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Screenshot from website of 40SouthEnergy in Britain, showing their stay-under-the-waves wave-power system.
Thursday, May 23, 2013

Getting electricity from waves has proven much, much harder than it seems

The world's first commercial wave-power plant shut down two months after it opened, victim of the enormous cost and difficulty of operating moving machines in the very harsh environment of the ocean's surface. Now, as New Scientists reports (here) a British company is trying by building a system which operates underwater - where there's less energy to tap into but also less mayhem to cope with.

Wave energy researcher Ted Brekken at Oregon State University in Corvallis says it was natural for wave energy companies to initially try to harness the most powerful waves possible, but pursuing the most energetic waves at any cost doesn't necessarily make sense. "How much it costs to make, maintain and deploy the device is very significant for wave energy," says Brekken.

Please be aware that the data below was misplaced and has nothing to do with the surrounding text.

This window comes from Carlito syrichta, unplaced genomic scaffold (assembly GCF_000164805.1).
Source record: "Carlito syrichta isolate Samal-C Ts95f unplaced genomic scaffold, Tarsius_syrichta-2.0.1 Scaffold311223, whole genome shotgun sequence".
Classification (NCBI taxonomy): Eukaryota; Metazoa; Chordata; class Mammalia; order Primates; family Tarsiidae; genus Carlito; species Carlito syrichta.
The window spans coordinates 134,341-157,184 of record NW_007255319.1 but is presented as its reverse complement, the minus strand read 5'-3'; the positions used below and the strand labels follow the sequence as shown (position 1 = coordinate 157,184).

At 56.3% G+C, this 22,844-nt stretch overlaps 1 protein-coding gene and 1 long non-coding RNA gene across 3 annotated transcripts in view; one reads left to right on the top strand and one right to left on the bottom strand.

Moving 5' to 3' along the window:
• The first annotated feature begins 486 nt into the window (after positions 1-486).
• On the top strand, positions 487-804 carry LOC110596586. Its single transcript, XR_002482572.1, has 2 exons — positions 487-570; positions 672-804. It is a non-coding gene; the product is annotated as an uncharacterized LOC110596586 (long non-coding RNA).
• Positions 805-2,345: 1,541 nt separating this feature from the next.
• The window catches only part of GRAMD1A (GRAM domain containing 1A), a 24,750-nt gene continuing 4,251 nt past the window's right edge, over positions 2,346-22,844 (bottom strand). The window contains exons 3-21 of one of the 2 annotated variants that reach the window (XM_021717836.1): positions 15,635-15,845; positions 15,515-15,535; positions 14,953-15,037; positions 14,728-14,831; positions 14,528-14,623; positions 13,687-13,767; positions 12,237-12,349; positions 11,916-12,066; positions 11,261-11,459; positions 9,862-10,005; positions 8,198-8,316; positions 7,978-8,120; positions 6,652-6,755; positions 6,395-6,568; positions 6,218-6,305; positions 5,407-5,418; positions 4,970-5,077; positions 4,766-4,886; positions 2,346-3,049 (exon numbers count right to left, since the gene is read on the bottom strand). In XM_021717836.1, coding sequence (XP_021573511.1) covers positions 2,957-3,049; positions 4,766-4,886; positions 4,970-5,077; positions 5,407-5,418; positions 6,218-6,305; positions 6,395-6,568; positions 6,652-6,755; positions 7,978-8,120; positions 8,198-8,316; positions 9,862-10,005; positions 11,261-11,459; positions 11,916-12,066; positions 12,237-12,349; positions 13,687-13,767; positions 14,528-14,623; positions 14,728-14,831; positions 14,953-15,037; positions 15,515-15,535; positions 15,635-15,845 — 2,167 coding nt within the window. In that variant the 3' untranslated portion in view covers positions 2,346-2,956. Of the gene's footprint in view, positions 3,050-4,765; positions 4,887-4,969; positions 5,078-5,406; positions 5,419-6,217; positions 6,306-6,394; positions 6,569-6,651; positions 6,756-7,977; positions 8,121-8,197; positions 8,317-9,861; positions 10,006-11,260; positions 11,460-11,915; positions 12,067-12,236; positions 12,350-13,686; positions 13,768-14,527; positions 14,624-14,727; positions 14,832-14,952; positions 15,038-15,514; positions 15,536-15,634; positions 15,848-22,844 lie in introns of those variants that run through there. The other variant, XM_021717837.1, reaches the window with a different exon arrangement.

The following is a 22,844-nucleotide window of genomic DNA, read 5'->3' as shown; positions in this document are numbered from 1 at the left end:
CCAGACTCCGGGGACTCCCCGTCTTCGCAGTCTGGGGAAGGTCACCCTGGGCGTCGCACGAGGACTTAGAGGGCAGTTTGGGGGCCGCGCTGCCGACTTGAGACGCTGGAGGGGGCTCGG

Tidal power systems have much of the same problem: There's lots of predictable energy but it's expensive to maintain a system in that environment. Here's a government link to tidal systems worldwide.

No local connection here, by the way; I just thought it was interesting. (UPDATE: UNH points out that there is a UNH connection.)